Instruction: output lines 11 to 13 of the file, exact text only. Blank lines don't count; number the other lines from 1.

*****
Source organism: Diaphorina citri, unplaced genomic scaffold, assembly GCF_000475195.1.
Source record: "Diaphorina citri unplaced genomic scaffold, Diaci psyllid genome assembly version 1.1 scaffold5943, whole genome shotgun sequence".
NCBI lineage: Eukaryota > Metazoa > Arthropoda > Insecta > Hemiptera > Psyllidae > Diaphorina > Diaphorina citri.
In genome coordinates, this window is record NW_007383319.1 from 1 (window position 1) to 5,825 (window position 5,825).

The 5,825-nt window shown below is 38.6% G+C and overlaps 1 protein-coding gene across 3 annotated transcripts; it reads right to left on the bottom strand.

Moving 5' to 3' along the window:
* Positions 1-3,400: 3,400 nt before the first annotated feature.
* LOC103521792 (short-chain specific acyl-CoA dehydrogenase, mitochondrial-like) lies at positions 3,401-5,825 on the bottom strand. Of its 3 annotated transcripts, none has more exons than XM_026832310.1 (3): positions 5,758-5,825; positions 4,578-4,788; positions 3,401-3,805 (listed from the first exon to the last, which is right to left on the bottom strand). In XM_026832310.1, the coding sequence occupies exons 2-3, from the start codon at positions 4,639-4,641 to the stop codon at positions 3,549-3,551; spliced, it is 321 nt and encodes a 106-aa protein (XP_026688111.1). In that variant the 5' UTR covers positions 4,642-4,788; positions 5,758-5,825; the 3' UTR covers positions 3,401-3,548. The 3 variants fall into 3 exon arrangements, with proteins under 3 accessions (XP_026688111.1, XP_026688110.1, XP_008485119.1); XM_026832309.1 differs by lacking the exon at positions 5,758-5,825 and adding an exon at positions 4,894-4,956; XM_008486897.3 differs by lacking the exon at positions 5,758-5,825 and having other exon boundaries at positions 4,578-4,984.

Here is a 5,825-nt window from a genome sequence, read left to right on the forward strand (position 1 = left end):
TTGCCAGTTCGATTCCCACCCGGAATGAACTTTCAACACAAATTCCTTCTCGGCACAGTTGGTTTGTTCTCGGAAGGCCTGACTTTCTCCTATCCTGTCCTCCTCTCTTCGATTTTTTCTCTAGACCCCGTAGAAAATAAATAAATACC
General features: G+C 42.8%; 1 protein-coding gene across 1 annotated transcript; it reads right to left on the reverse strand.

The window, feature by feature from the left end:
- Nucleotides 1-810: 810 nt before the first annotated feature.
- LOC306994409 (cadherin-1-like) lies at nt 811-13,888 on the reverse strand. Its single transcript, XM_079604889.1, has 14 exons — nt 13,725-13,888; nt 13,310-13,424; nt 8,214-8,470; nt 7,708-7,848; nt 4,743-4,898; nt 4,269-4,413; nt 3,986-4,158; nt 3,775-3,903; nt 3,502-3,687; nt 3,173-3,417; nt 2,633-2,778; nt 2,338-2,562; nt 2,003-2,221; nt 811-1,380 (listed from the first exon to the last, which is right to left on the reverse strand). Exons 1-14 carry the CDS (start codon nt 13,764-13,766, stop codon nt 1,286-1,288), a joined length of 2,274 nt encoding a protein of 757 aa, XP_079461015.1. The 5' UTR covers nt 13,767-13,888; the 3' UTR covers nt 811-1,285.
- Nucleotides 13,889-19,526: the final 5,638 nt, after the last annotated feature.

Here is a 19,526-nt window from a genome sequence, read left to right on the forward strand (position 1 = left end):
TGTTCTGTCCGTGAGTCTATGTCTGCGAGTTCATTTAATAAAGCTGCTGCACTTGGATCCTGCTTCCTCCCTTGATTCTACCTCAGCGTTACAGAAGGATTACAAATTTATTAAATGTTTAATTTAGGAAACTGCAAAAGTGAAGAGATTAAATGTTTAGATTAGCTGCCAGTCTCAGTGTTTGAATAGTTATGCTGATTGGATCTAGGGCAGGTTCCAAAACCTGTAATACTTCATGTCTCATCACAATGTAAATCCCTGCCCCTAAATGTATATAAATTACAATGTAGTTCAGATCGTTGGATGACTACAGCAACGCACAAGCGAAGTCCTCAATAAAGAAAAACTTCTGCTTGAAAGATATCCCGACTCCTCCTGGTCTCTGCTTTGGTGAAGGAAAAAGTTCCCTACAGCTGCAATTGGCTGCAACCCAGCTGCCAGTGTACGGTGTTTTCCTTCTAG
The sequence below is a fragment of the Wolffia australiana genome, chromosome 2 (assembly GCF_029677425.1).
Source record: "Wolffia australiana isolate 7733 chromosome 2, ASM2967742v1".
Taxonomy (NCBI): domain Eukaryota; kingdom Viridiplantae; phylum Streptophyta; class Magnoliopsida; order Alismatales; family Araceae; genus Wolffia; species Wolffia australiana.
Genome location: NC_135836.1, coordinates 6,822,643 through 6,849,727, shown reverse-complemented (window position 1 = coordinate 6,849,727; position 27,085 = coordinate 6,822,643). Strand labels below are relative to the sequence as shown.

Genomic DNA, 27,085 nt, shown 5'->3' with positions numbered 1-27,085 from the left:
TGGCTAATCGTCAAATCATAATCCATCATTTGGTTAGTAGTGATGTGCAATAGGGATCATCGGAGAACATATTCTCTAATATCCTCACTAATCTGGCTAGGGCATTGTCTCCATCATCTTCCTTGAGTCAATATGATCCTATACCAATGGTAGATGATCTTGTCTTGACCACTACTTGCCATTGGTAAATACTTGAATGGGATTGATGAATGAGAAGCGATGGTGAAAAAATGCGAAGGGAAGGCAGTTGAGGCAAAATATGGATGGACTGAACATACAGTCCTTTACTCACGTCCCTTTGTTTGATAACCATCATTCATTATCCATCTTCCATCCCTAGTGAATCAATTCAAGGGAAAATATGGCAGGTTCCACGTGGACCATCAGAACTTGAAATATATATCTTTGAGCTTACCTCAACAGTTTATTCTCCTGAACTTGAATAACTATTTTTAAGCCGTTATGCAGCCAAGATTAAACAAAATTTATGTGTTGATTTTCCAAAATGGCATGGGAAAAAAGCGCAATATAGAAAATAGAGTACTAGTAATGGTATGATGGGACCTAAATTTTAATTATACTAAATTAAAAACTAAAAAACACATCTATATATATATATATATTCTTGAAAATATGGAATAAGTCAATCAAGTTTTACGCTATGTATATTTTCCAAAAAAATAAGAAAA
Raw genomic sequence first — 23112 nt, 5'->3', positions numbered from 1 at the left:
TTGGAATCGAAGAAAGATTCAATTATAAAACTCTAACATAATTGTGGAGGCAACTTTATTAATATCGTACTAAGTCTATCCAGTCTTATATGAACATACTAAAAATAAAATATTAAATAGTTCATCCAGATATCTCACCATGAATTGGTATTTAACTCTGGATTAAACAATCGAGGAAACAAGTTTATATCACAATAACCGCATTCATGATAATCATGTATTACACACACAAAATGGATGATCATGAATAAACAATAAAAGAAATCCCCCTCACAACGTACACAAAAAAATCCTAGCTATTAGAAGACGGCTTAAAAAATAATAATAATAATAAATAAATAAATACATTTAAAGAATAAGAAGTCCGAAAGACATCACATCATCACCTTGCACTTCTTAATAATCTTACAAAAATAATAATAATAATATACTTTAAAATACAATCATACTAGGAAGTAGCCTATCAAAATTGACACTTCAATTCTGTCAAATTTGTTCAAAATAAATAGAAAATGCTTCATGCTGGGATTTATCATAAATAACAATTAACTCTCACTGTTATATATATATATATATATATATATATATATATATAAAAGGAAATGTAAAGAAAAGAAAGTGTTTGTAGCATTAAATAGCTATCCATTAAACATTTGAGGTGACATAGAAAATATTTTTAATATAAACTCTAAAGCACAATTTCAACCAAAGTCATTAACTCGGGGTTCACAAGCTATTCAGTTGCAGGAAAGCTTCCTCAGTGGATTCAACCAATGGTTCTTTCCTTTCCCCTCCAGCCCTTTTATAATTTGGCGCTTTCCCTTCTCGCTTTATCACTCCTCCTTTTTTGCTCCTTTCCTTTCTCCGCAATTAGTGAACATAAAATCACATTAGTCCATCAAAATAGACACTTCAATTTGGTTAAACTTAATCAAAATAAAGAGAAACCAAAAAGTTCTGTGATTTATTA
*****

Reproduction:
General features: G+C 42.8%; 1 protein-coding gene across 1 annotated transcript; it reads right to left on the reverse strand.

The window, feature by feature from the left end:
- Nucleotides 1-810: 810 nt before the first annotated feature.